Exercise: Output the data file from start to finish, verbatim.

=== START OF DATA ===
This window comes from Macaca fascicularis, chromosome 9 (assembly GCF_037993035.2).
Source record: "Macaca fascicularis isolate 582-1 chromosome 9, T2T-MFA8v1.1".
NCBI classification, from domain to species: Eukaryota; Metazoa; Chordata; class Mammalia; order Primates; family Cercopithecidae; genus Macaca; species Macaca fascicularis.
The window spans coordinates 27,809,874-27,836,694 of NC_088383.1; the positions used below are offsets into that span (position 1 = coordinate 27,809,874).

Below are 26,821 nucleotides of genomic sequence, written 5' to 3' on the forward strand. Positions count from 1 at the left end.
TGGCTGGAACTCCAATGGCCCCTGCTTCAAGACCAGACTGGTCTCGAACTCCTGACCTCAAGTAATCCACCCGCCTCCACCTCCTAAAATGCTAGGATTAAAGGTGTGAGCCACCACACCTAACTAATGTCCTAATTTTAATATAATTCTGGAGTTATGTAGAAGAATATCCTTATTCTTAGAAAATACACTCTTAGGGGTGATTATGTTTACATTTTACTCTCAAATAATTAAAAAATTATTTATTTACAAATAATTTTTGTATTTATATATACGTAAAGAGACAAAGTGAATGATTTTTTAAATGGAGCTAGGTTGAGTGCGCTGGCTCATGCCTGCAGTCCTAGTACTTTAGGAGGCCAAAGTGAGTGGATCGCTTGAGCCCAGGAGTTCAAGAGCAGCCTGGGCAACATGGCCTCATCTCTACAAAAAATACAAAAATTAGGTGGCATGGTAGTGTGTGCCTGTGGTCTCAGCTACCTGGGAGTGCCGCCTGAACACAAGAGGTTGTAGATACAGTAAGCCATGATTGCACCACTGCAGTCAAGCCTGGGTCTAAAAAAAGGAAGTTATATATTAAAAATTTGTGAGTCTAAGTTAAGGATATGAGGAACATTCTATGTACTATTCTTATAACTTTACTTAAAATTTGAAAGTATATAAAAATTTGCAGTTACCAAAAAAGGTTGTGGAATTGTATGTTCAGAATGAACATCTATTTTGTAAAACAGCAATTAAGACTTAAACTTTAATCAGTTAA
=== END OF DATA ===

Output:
This window comes from Macaca fascicularis, chromosome 9 (assembly GCF_037993035.2).
Source record: "Macaca fascicularis isolate 582-1 chromosome 9, T2T-MFA8v1.1".
NCBI classification, from domain to species: Eukaryota; Metazoa; Chordata; class Mammalia; order Primates; family Cercopithecidae; genus Macaca; species Macaca fascicularis.
The window spans coordinates 27,809,874-27,836,694 of NC_088383.1; the positions used below are offsets into that span (position 1 = coordinate 27,809,874).

Below are 26,821 nucleotides of genomic sequence, written 5' to 3' on the forward strand. Positions count from 1 at the left end.
TGGCTGGAACTCCAATGGCCCCTGCTTCAAGACCAGACTGGTCTCGAACTCCTGACCTCAAGTAATCCACCCGCCTCCACCTCCTAAAATGCTAGGATTAAAGGTGTGAGCCACCACACCTAACTAATGTCCTAATTTTAATATAATTCTGGAGTTATGTAGAAGAATATCCTTATTCTTAGAAAATACACTCTTAGGGGTGATTATGTTTACATTTTACTCTCAAATAATTAAAAAATTATTTATTTACAAATAATTTTTGTATTTATATATACGTAAAGAGACAAAGTGAATGATTTTTTAAATGGAGCTAGGTTGAGTGCGCTGGCTCATGCCTGCAGTCCTAGTACTTTAGGAGGCCAAAGTGAGTGGATCGCTTGAGCCCAGGAGTTCAAGAGCAGCCTGGGCAACATGGCCTCATCTCTACAAAAAATACAAAAATTAGGTGGCATGGTAGTGTGTGCCTGTGGTCTCAGCTACCTGGGAGTGCCGCCTGAACACAAGAGGTTGTAGATACAGTAAGCCATGATTGCACCACTGCAGTCAAGCCTGGGTCTAAAAAAAGGAAGTTATATATTAAAAATTTGTGAGTCTAAGTTAAGGATATGAGGAACATTCTATGTACTATTCTTATAACTTTACTTAAAATTTGAAAGTATATAAAAATTTGCAGTTACCAAAAAAGGTTGTGGAATTGTATGTTCAGAATGAACATCTATTTTGTAAAACAGCAATTAAGACTTAAACTTTAATCAGTTAA